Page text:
According to Reiger, et al., "…programs of health and coaching are…based on the assumption that the way clinical teams interact with patients makes a significant difference to patients' health outcomes."5 Too often, patient education is part of a care delivery system that places patients in passive roles regarding their own health and wellness. Coaching recognizes that the ultimate responsibility for healthy choices and habits rests with patients. Rather than simply instructing patients, it is important that practitioners support patients in self-managing their own care. "Self-management is defined as ‘engaging in activities that protect and promote health, monitoring and managing symptoms and signs of illness, managing impact of illness on functioning, emotions and interpersonal relationships, and adhering to treatment regimens.'"5 For O&P patients, effective self-management requires adherence to a recommended break-in period, maintaining a proper wear schedule, managing sock ply, and determining when to initiate a follow-up appointment, to name just a few examples. "In contrast to the more traditional role of ‘expert' whereby the healthcare professional engages primarily in informing, directing, and making choices on behalf of the patient, the healthcare professional in the role of a health coach collaborates in joint goal setting, problem solving, and following up on the patients' choices."5 Practitioners can more effectively support self-management by listening to patients, focusing on their concerns, and using strategies to coach a patient toward greater self-efficacy (their belief in their own ability to change) than is possible by simply repeating instructions about wear and care.

 

Education Versus Coaching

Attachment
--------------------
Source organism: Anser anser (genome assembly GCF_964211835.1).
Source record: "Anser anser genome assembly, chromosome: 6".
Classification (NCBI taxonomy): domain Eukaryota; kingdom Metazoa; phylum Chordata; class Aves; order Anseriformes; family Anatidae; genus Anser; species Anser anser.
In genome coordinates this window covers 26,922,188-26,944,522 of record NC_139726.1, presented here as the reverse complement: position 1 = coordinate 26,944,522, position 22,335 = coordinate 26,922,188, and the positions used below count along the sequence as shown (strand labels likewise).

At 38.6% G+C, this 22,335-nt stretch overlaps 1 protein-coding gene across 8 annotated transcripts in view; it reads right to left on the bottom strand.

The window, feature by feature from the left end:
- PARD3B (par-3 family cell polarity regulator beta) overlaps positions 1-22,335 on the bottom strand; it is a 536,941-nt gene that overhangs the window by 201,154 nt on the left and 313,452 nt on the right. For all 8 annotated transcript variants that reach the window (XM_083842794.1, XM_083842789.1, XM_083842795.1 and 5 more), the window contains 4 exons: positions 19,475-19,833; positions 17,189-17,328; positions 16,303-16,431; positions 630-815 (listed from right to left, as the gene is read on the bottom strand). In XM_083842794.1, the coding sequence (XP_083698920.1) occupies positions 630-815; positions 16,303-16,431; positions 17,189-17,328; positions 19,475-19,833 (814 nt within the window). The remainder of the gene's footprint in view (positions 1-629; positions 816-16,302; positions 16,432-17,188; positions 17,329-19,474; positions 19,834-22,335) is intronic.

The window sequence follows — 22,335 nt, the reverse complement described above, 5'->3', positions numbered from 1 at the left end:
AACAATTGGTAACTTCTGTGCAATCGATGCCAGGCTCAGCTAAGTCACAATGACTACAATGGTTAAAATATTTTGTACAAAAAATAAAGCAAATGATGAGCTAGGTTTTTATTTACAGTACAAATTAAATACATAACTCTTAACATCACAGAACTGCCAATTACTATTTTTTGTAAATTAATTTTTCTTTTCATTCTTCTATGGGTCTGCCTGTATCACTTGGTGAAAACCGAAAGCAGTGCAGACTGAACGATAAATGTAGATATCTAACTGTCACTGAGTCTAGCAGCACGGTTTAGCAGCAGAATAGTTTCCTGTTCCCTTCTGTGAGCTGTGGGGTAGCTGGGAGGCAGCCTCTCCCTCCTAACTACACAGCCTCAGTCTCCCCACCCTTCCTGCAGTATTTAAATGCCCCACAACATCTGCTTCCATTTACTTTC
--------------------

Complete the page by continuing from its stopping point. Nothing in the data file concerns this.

To manage chronic health conditions, patients must adhere to a treatment plan and make health-promoting lifestyle changes.5 The same is true of O&P patients who want to maintain or improve their health, function, and mobility. Most practitioners recognize that it is their professional responsibility to educate patients and use a variety of methods to deliver important content related to the device and overall treatment plan. However, this "transfer of knowledge about a condition and treatments, has been shown to be a necessary but not sufficient component to sustainable behavior change."5 Providing knowledge is inadequate, in part, because lack of knowledge is often not the primary barrier to making healthy choices: "…[T]here are other cognitive factors in addition to knowledge that influence individuals' ability to modify healthy behavior."3 According to Wolever, et al., "There is evidence that behavior change and learning occur most reliably when there is a helping relationship that (1) acknowledges the individual, (2) is collaborative, and (3) encourages active learning…. [H]ealth and wellness coaching conceptualizes patients as lifelong learners whose individual personal values and innate internal resources can be cultivated in the context of a supportive relationship to guide them toward their own desired vision of health."1 When interacting with patients during the normal course of a clinical encounter, practitioners may default to instructing them on what they should do, without an awareness of the patients' desires and readiness to act on those instructions. Patients may acknowledge that the expert is correct, without any real commitment to alter their behavior. In addition to expertise in the knowledge content of our profession, practitioners must become proficient in a set of interpersonal skills "to integrate the content information into the patient's change process rather than dictating it."1